Hence, many bucks – young and old, small and large – get to breed simply because they are in the right place at the right time. They don’t have to be the biggest, baddest buck in the woods. They simply need to be the one with the doe when she is in estrous.

Bigger is Better – Body Size

Estrous does don’t stay lonely for long so the next most important attribute is body size. Chad Newbolt and his colleagues at Auburn University measured physical characteristics and collected genetic samples from 262 different bucks from 2007 to 2014 at Auburn’s deer research facility. Then they assigned paternity to 143 known-age bucks. Their research showed there was not a significant relationship between the number of fawns sired and buck age or antler size. Rather, they found body size was most important. Regardless of age or antler size, larger-bodied bucks won the right to breed most often.

Bigger is Better – Antler Size

Antler size has to count for something, right? Yes it does, and Daniel Morina and his colleagues at Mississippi State University conducted one of the coolest research projects I’ve seen at the University’s deer research facility. They manipulated antler size on bucks while controlling for body size and age by designing a system to be able to switch antlers on bucks. They tested each buck’s ability to attract estrous does while wearing small and large sets of antlers. This was super cool! Their research showed when body size and age were comparable, and competition between the bucks was controlled (they were in separate fenced areas with a doe in between them), does preferentially chose bucks with larger antlers.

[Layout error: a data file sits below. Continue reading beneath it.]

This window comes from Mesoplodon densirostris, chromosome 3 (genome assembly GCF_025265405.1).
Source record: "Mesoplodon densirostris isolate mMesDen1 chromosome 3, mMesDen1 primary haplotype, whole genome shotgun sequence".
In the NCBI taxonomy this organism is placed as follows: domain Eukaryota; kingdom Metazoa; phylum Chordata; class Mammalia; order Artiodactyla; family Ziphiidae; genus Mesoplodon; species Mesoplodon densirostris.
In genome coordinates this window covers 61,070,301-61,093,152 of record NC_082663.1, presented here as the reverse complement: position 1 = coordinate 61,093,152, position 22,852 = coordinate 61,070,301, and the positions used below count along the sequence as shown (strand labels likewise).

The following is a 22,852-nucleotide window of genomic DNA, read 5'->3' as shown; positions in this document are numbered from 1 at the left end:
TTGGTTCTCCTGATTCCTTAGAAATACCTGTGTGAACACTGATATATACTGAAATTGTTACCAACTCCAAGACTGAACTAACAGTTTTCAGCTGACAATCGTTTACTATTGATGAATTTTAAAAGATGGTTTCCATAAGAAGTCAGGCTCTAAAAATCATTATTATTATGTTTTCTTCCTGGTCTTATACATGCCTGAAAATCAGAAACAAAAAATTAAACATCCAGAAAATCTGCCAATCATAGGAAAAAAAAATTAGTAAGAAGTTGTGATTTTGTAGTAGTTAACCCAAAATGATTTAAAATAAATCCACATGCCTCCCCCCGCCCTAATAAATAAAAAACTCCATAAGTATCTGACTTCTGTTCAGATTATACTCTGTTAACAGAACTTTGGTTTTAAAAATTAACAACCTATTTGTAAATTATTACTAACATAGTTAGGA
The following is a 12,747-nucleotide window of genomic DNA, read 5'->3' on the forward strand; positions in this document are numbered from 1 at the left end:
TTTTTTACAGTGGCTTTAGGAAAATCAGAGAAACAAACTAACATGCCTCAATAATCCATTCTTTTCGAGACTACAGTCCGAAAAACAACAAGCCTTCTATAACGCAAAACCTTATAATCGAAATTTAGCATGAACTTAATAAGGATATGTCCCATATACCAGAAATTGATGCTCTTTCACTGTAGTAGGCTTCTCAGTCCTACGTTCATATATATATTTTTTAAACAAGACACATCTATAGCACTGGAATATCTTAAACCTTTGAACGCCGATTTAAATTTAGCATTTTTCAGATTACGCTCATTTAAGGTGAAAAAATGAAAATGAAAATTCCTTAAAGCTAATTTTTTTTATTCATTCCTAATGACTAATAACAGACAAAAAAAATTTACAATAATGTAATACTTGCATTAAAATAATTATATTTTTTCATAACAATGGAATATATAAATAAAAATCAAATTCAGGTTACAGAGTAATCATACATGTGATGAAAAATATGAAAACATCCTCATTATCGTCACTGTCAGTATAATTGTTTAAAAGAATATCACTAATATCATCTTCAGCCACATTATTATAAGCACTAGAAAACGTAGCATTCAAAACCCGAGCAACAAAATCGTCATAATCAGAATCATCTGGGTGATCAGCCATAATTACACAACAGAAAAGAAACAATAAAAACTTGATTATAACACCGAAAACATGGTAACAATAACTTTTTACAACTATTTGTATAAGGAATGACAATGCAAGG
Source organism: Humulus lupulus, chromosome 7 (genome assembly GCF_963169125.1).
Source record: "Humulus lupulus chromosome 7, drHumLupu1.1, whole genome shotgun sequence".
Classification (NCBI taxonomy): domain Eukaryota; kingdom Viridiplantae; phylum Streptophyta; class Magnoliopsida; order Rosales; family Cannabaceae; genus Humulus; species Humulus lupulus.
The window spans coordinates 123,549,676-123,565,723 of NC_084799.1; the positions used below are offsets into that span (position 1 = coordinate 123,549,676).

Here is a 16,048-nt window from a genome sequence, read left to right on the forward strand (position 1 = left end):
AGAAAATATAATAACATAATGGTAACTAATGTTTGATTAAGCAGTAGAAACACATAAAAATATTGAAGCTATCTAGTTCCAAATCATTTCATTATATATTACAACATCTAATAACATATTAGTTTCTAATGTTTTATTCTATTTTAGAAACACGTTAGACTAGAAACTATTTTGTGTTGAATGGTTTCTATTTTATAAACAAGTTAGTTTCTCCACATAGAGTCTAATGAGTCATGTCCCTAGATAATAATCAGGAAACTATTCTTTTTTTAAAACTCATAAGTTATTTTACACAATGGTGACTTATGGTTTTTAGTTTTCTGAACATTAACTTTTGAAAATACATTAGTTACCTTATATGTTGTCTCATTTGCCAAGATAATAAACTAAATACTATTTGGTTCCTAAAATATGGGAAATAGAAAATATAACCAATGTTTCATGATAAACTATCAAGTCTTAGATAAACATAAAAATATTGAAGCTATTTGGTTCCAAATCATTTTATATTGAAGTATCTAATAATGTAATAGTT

The Take-Home

The necessary attributes for a white-tailed buck to win breeding rights is pretty short. That’s why culling programs to increase antler size fail in free-ranging situations. It’s also a good safeguard against mismanagement on our part, and it’s nice to know that large, mature bucks do the majority of breeding. However, we all root for the underdog, so it’s nice to know the little guys get in on the action, too.

Good luck in the woods this fall!